A US military expert said China may be trying to take over Taiwan by using a strategy of “economic entanglement.”
Barry Watts, a senior fellow with the Washington-based Center for Strategic and Budgetary Assessments, told a US congressional commission this week: “Why use military force if economic entanglement leading to economic capture is succeeding?”
In testimony before the US-China Economic and Security Review Commission, Watts said that the most common scenarios for a conflict between the US and China were built around a Chinese attempt to invade Taiwan.
“The first point to be made about the likelihood of such an attempt is that China has been fairly successful in pursuing the economic entanglement of Taiwan,” he said.
Watts, who was testifying on China’s military space program, said that he had discussed the possibility of a Chinese attack on Taiwan with senior Taiwanese national security officials in Taipei.
“What struck me during that trip was the growing migration of Taiwan’s advanced technologies and businesses to mainland China, lured by such incentives as lower labor costs,” Watts said.
“Since then, the indications are that the gradual economic entanglement of Taiwan has continued, and that it is leading — in the long run — to Taiwan’s eventual economic capture by the People’s Republic of China [PRC],” he said. “If this assessment is correct, then the chances of the PRC initiating a military takeover of Taiwan in 2012 or even 2020 appear to be quite low. Note, too, that this approach embodies Sun Tzu’s (孫子) dictum that the acme of strategy is to subdue the enemy without fighting.”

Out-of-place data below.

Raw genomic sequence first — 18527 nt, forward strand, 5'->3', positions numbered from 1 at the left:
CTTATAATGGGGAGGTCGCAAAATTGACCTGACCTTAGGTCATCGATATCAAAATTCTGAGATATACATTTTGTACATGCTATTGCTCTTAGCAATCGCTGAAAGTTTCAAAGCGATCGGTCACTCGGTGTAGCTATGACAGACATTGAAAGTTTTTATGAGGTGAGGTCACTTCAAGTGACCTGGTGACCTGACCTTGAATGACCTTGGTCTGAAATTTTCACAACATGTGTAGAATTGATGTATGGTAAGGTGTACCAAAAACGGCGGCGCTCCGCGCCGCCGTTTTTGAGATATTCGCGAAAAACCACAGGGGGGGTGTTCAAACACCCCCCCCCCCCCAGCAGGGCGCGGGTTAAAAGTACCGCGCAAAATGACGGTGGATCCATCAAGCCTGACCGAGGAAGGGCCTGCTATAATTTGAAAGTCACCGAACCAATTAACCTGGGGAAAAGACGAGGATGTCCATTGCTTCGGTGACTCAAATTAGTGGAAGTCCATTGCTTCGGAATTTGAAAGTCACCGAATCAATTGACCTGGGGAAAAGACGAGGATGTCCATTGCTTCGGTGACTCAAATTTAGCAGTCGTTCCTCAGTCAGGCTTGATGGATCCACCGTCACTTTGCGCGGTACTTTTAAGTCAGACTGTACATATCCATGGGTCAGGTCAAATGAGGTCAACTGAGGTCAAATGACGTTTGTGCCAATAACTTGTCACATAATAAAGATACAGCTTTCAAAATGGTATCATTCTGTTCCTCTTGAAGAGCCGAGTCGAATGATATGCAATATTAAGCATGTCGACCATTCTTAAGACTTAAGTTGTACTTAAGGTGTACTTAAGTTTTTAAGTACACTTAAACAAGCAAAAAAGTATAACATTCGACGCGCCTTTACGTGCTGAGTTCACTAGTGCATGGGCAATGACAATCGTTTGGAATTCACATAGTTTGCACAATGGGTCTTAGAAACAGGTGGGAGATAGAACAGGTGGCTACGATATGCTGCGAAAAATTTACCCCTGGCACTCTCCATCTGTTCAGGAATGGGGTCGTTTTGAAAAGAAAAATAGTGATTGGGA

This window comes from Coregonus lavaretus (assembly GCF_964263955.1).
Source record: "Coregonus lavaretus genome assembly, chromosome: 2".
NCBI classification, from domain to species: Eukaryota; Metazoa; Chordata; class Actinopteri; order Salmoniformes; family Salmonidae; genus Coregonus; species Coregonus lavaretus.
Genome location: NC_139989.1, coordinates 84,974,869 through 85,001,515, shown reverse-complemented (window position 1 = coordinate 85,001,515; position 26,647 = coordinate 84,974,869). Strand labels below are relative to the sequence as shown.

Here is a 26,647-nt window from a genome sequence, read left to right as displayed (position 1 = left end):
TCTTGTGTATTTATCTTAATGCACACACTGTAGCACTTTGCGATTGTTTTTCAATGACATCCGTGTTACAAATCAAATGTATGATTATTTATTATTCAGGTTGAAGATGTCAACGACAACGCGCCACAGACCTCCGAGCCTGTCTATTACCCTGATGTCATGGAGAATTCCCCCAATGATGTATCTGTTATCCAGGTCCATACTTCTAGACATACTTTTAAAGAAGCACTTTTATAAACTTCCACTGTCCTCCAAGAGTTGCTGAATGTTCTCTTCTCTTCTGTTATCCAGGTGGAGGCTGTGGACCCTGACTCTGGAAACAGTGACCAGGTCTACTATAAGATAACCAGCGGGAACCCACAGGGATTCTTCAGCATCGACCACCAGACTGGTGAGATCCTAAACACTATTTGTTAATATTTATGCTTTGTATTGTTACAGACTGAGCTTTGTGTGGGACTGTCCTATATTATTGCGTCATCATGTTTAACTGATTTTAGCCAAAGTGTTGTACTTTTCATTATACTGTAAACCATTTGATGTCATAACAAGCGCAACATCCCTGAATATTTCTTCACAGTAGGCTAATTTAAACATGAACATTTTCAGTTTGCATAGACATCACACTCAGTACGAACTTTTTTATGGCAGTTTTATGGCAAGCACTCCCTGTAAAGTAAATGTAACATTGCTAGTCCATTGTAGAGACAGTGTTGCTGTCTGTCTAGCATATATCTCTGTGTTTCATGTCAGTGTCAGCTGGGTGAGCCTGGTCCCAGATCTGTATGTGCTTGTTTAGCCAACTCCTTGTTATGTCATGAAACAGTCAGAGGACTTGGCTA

Since China is a rising power whose conventional military forces remain substantially inferior to those of the US, Watts said, it was imperative for China to avoid a direct military conflict with the US “for the time being.”
“What role might China’s space capabilities play should such a conflict occur nonetheless?” he asked.
Watts — former head of the Office of Program Analysis and Evaluation at the Department of Defense — quoted one study by the Commission on US National Security in Space that warned that unless steps were taken to reduce the vulnerability of the US’ space systems, the country would face the real possibility of a “space Pearl Harbor.”
However, he said that after the PRC’s successful anti-satellite weapons (ASAT) test in January 2007, it was concluded that even with months of planning, the best China could do against US space capabilities would be to attack nine Low Earth Orbit satellites.
The short-term consequences of such an attack would be “limited,” and even under a worst-case scenario, a Chinese all-out ASAT attack would “only reduce” the US’ use of precision-guided weapons and satellite communications.
Watts said that it was not possible to forecast whether the balance might shift more in China’s favor beyond 2020, but that the “weaponization of space” was already under way.
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